Former Olympian Alyson Dixon was the first British woman in 46th in 2:50:43 after Rosie Edwards was initially wrongly listed in the results as finishing sixth.

After previous weekends first running 2:38:32 in Berlin and then 2:35:04 in London, USA’s 2016 Olympic sixth-placer Shalane Flanagan ran 2:46:34.

Seifu Tura wins the Chicago Marathon (Getty)

The men’s race also started fast but unlike the women’s it also finished fast.

Ethiopian Tura was thought of a consistent performer but there was little in his past form, other than a few fast times, to suggest that he was a potential winner of a big marathon major but he ultimately proved the clear class of the field.

Since winning in 2018 in Milan with 2:09:04 and in Shanghai with 2:09:18, he dropped out of Tokyo and finished sixth in Chicago in 2019, clocking 2:08:35, and then 2:06:26 for eighth in Dubai in 2020 before his fourth-place 2:04:29 in Milan earlier in the year.

The early pace was fast and the early splits were reeled off in 14:43 and 14:32 at 2:03 pace before slowing to 15:06 and 14:52 and a half-dozen lead pack went through in 62:29.

With the pacemakers out, the pace slowed and the next two 5km’s were run in a much slower 15:29 and 15:24 before Tura upped it with a 14:55 split to 35km (1:45:01) which only Galen Rupp and Eric Kiptanui could match.

Tura controlled the pace and it looked like the other two were the more comfortable but during the 37th kilometre and 1:50 of running he suddenly upped it further and a 14:43 split to 40km (1:59:44) got him clear by 10 seconds. From that point, the Ethiopian maintained 4:45 mile pace to the end as he won by 23 seconds in 2:06:12.

At the post-race press conference, Tura, through a translator, said he was feeling good late in the race but was aware of Rupp’s ability to close well, so he knew that he should try to break the race open when he did.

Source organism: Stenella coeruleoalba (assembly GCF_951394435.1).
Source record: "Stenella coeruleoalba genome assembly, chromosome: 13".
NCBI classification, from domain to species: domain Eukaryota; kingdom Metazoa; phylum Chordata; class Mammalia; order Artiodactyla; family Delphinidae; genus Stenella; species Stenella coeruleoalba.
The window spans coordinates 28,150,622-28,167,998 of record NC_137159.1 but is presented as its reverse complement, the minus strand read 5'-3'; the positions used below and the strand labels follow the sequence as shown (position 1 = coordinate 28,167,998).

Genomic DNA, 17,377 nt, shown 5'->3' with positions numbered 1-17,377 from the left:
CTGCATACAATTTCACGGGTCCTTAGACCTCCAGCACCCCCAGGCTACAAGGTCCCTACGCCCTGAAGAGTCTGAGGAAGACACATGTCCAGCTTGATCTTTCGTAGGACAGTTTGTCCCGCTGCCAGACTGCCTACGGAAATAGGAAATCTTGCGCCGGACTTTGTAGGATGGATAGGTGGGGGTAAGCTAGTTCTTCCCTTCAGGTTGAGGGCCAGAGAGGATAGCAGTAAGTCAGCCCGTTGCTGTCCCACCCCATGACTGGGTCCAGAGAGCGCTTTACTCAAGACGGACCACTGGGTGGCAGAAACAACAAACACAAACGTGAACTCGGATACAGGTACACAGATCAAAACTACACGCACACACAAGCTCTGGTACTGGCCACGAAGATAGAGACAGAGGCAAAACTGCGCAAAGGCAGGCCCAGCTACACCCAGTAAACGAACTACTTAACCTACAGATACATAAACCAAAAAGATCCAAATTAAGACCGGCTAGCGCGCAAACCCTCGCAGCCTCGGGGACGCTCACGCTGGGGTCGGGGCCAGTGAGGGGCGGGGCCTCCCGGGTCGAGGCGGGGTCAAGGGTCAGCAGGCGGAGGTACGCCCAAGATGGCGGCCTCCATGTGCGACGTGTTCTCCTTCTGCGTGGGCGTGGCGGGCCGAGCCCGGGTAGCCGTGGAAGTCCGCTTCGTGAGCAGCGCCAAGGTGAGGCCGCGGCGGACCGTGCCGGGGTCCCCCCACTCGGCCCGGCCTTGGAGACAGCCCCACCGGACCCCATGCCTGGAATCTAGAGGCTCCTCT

Rupp only ranked eighth among the field on fastest times with a 2:06:07 PB from Prague in 2018, but the American, who won Olympic silver at 10,000m in 2012, a marathon bronze in Rio and finished eighth in this year’s Olympics in Sapporo, was favoured by many to regain the Chicago crown – having won in 2017.

He held back when they blasted the second 5km and caught the group with more even pace running and again dropped when they surged and was 10 seconds back at halfway again got back in contact and he ultimately proved Tura’s greatest challenger.

His 2:06:35 was the fastest ever time by an American in the race.

Rupp said: “Normally I like to be right up there but I really wanted to be cautious going out that first half. Races aren’t won in the first 13 miles. I wanted to stay smart. I was keeping an eye on the clock and I had confidence that they were going to come back.”

Of the closing miles he said: “I was doing everything I could to try to cover Tura. He went for broke and ran an unbelievable last three to four kilometers to bring it home.”

Kiptanui, who once ran for Kenya at 1500m in the African Games, and had a top-class 58:42 half-marathon PB, set when winning in Berlin in 2018, held on for third in 2:06:51.

Japanese marathon record-holder Kengo Suzuki who ran 2:04:56 in Lake Biwa in February, finished a strong fourth in 2:08:50.

Kenya’s Reuben Kipyego the quickest on the start line with a 2:03:55 PB from finishing second in Milan this year, was eighth in 2:14:24 losing nearly 10 minutes on his second half compared to his first.

American Daniel Romanchuk defended his men’s wheelchair event with a very strong kick up the last hill in the last kilometre.

His time was 1:29:06 with halfs of 44:23 and 44:43.

He finished three seconds up on Swiss Olympic champion Marcel Hug’s 1:29:09 with American Aaron Pike completing the podium with 1:29:29.

Hug had won Marathon majors in both London and Berlin in recent weeks.

Britain’s Johnboy Smith excelled to finish a close fourth in 1:29:38.

For the women’s wheelchair race, Tatyana McFadden won her ninth title in what was a mostly American field in 1:48:57.